Sunday, January 27, 2013

"Brown or Whitman — they're both Arnold's third term."

Evaluating the legacy of California actor turned Governor Arnold Schwarzenegger, Time Magazine, the last comment from the columnist alleged:

"Brown or Whitman — they're both Arnold's third term."

Jerry Brown is in Arnold's third term, then.

People still liked Arnold, even though he did very little to fix the partisan gridlock of Sacramento politics. How many times did the legislature pass a late budget? How many times did the governor tell everyone in the state of the state address that the state's credit card was maxed out and that the bank was broke?

The media had an interesting love affair with Arnold, unlike with other Republicans. His media stardom and moderate views charmed some political elites, yet even then Warren Beatty decided that he had helped Schwarzenegger become a Democrat. Then again. Beatty has not been in any movies since 2001, and he was drunk while receiving the Golden Globe's lifetime achievement award.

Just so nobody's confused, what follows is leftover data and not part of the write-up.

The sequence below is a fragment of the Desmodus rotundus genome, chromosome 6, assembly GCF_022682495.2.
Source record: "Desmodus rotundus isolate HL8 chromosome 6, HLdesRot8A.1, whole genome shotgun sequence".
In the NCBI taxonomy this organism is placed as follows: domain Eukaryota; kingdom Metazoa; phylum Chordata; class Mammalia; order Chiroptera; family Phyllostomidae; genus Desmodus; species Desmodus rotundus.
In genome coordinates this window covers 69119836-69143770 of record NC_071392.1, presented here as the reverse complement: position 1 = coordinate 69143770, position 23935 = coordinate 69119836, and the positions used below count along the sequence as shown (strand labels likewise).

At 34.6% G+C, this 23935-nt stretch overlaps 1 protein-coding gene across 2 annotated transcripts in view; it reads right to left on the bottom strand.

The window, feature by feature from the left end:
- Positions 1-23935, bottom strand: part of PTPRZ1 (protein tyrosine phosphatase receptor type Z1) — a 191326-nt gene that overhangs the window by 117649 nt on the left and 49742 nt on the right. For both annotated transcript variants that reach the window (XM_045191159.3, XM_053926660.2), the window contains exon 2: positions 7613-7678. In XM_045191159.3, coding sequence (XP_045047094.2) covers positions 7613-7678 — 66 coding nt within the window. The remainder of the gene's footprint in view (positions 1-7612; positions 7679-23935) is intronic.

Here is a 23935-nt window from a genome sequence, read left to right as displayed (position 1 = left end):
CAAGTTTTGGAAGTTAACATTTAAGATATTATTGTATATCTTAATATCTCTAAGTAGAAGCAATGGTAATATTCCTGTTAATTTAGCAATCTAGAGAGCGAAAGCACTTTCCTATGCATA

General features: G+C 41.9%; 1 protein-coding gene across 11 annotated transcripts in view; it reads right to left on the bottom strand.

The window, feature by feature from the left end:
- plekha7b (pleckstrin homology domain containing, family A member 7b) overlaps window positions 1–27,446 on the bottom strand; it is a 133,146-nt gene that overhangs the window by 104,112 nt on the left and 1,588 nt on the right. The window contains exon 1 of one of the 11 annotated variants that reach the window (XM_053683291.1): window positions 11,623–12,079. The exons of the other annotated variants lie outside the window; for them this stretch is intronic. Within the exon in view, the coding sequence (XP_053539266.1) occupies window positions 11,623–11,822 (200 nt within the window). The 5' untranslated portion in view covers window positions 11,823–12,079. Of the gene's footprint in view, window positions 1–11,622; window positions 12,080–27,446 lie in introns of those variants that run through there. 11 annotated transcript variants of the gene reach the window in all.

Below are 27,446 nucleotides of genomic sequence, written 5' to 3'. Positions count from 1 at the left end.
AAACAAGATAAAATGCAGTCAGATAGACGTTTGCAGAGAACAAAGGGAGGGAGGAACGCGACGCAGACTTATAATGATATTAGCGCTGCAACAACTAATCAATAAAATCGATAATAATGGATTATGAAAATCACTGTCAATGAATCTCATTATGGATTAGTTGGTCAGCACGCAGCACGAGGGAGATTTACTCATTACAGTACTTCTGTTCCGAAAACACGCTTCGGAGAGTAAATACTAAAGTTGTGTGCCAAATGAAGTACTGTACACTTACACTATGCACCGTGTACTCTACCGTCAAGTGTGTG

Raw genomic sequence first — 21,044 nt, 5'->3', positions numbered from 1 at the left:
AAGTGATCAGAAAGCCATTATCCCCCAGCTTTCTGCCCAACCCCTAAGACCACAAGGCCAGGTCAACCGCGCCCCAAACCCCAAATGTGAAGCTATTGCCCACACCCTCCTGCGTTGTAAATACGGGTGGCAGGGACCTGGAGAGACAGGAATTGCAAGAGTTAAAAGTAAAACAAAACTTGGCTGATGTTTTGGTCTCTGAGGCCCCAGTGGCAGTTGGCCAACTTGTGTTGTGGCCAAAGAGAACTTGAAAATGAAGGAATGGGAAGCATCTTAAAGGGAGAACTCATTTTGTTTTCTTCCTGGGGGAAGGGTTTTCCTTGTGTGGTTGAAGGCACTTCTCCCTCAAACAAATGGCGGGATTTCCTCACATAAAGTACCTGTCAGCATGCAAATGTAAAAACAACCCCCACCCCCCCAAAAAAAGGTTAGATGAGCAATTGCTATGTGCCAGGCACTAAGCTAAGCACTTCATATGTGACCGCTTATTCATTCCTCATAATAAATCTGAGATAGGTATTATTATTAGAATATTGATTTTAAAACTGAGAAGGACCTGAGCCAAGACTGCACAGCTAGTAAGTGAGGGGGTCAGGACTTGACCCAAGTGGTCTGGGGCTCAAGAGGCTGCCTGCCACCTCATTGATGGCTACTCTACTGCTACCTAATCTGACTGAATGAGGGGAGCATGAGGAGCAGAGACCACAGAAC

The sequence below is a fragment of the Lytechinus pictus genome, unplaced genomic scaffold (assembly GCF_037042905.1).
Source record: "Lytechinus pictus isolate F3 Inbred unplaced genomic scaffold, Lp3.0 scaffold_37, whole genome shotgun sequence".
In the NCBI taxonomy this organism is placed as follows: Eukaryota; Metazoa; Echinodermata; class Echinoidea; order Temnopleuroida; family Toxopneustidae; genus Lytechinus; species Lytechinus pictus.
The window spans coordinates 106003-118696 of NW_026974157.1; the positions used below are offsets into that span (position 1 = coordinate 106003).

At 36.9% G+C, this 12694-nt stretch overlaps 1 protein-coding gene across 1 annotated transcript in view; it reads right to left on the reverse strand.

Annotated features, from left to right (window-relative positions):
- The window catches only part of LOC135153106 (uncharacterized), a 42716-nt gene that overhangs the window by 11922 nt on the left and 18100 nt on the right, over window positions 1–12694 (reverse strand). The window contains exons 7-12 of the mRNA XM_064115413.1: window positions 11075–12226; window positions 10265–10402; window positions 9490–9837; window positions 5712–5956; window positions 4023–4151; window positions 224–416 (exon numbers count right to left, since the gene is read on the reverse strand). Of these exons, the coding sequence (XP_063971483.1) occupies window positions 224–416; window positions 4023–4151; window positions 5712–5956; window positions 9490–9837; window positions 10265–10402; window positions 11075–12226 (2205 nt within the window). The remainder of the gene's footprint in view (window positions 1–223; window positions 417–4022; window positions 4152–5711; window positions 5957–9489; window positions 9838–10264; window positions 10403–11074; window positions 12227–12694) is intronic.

Meg Whitman was the CEO for EBay. She spent millions during the primary and the general election,  but whatever business skills that she possessed, she was outmatch by a stiffened electorate, and the Romney-esquA distance of a corporate pol who did not connect with the working-class Average Joe.

Jerry Brown did not start running commercials until the summer of 2010, and he ended up winning the election by ten points. GOP needs grassroots, not McMansions.

If there is a US Attorney out there with life and bluster, then perhaps a government official with some skills can stand up and take on Brown in the next election. There are fewer candidates willing to run for office in California, in part because the Democratic stronghold is pushing out more potentially seasoned voters.

Then again, if a recall in 2003 gave one Republican candidate the edge to take on Sacramento, then perhaps another nudge against Brown will bring more voters to resist the power grabs of public sector unions and their puppet-mastered politicians.

Until then, without a doubt Jerry Brown is suffering through the similar elements which plagued "Arnold".

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